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Jason Fry and Greg Prince
Faith and Fear in Flushing made its debut on Feb. 16, 2005, the brainchild of two longtime friends and lifelong Met fans.

Greg Prince discovered the Mets when he was 6, during the magical summer of 1969. He is a Long Island-based writer, editor and communications consultant. Contact him here.

Jason Fry is a Brooklyn writer whose first memories include his mom leaping up and down cheering for Rusty Staub. Check out his other writing here.

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Waiting On The Countdown

It’s what I do
It’s what I do
It’s not some game I play
It’s in my DNA

It’s what I do
—Donald Fagen

Tomorrow, Sunday, is my birthday. It’s my 44th birthday overall, the seventh among them to fall on a Sunday. When I think of having a Sunday birthday, I think of one in particular.

Few are the days of our lives that not only can we pinpoint in hindsight as momentous but that we know while they’re in progress are gamechangers. My 10th birthday — the second I ever celebrated on a Sunday — was one of those days.

December 31, 1972, 34 years ago tomorrow, opened up a whole new way of looking at the world for me. It validated an impulse that was, to borrow a phrase from a source I would learn about soon enough, bubbling under my own Hot 100. It altered the way I think about everything.

On the day I turned 10, I heard my first year-end countdown on the radio. It was like a light went off in my ears.

You mean there are people who make lists who aren’t told to go away? You mean there are people who get to broadcast them? You mean there’s honor to this thing I like to do?

As a child in my single digits, I liked to make lists, but they were shapeless, formless, without context. What I heard on Miami’s WFUN on the final day of 1972 was something else. It was the Top 79 songs of the year, fitting in that WFUN was 790 on your AM dial.

Pop music had emerged as the third leg of my obsession triad in the spring of ’72, following the Mets and politics. I was essentially set for life in terms of overriding interests. There had been music before, but I hadn’t linked it to the specificities of time and place and it wasn’t something I sought. Via WNBC in the spring and WGBB in the fall, I heard songs that I knew were new. They were what were known as hits. I loved being in on the hits. It made me feel as if I were a part of the world, not some outcast who was the only one who wasn’t told the joke or didn’t receive the memo.

Come late December, our family took off on its annual holiday trek for North Miami Beach. For the second year in a row, we stayed at a motel on Collins Avenue called the Chateau. I brought with me the transistor radio I inherited from my musically indifferent sister. I assumed Miami had a station that played the hits. It did: WFUN. Great call letters. Great records. I listened to WFUN every spare moment I was allowed to (I was supposed to be outside getting some sun, we didn’t pay all that money to come down here so you could sit in the room all day and listen to the radio).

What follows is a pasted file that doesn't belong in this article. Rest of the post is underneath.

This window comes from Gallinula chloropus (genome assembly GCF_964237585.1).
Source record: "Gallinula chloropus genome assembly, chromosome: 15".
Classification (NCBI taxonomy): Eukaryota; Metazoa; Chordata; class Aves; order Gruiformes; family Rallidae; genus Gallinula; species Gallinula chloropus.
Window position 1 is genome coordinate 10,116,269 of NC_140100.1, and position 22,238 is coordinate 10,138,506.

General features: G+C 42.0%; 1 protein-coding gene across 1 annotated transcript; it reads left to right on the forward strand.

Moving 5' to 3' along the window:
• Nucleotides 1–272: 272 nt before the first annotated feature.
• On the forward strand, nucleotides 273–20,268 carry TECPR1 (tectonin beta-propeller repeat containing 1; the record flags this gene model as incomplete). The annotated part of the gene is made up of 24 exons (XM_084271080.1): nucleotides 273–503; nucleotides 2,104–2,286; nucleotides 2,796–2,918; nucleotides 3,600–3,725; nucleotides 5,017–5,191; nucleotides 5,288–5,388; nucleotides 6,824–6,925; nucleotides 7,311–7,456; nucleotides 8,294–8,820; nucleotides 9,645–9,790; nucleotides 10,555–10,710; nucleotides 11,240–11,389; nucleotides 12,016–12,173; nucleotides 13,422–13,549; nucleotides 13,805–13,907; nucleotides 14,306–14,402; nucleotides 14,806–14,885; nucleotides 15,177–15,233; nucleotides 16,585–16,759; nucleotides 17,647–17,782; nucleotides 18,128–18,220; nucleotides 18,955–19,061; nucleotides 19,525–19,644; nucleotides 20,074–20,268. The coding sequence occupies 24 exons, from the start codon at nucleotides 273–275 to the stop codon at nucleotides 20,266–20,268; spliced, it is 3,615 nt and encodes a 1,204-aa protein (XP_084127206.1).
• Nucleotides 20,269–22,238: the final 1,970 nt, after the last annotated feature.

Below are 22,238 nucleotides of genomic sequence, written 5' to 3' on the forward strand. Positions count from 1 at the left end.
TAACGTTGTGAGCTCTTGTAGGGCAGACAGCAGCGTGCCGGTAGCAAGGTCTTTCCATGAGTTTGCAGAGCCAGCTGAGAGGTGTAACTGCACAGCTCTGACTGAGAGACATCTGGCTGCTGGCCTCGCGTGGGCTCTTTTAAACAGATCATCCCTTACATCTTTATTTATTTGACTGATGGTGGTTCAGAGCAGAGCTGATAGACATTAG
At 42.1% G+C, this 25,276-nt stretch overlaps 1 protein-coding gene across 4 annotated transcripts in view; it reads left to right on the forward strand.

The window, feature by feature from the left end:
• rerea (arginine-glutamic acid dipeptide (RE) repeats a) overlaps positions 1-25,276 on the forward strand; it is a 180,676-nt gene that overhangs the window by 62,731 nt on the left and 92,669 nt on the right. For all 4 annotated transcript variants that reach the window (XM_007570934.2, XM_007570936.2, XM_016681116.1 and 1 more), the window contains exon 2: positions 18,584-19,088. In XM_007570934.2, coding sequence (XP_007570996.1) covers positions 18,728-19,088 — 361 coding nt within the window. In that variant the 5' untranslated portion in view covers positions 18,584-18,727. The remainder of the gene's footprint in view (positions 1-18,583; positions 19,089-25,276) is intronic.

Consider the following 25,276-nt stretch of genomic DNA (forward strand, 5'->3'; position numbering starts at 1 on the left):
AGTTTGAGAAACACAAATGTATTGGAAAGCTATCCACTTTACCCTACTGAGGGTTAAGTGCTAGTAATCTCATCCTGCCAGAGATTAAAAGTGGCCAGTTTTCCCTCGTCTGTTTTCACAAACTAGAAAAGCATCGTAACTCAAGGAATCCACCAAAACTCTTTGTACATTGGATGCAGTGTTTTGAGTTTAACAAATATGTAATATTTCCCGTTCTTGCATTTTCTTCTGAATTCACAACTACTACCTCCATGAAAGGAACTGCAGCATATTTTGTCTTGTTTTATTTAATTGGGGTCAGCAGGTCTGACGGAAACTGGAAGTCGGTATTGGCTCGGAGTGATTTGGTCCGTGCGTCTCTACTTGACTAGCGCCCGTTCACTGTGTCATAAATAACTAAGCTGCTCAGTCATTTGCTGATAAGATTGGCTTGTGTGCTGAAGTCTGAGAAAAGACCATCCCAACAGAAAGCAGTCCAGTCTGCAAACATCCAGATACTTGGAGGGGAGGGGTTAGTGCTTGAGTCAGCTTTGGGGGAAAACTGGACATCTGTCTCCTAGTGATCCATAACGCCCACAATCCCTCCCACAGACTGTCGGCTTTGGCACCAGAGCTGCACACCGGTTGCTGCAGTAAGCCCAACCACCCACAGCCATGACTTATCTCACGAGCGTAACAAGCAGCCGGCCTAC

I don’t remember what it was I was supposed to be doing on my birthday but I do remember that my sister took ill with a stomach virus. She was stuck in bed and I told my parents, you guys go to the pool, I’ll keep Susan company. It scored me some “what a good brother” points. What I did, actually, was sit on the balcony and listen to ‘FUN and discover the art of the countdown.

The Countdown! What a concept! It was a list that went from back to front. It was drenched in suspense. It was an instant history lesson, both for the songs I hadn’t heard much since June and for the songs that I managed to miss during 1972. I took a pen and wrote down in my notebook The Top 79 as it unfolded.

And I was hooked. I wanted to make this kind of list. In fact, I did. When we went home I made my own Top 100 songs of 1972. I kept reworking it into March, oblivious to the reality that nobody needed my list. But I was onto something that I enjoyed. Every year’s end I made a Top 100 list. Not my favorites, mind you, but the Top 100, based on how much I perceived the hits of any year were played on the radio. I kept this up to the end of the 1980s. I also did weekly Top 20 lists on and off during the ’70s.

I’ll admit to myself now that those were pretty pointless endeavors. WFUN may have faded from the South Florida scene but other radio stations in other places counted down songs. Casey Kasem counted down songs. Billboard existed to count down songs. I turned my attention to thinking in terms of favorite songs. My favorite songs.

I have favorite songs nobody else seems to have, at least judging by every friend’s, critic’s or institution’s ranking that comes down the pike. Perhaps it was the Rock and Roll Hall of Fame declaring in the mid-’90s that there were 500 songs that shaped rock, providing a de facto canon for the genre, that inspired me to create my own list. Perhaps it was just my jones for milestones — in 1996, I sniffed the 25th anniversary of my musical birth just up the road. Perhaps it was WFUN and my 10th birthday from that Sunday, December 31, leaving an imprint on my DNA.

Whatever it was, I made it my mission to craft a Top 100 Songs of All-Time list, to be completed by April 7, 1997, the exact 25th anniversary of the day on which my pop radio connection first clicked.

So I did.

I liked it so much, I made it a Top 200. Then a Top 300. Then a Top 400. Finally, on the 30th anniversary — or 5th anniversary of the first hundred — The Top 500 Songs of All-Time.

Then I stopped. Because to do any more than 500 would be crazy.

My Top 500 Songs of All-Time would be meaningless without self-inflicted parameters. So here are the parameters.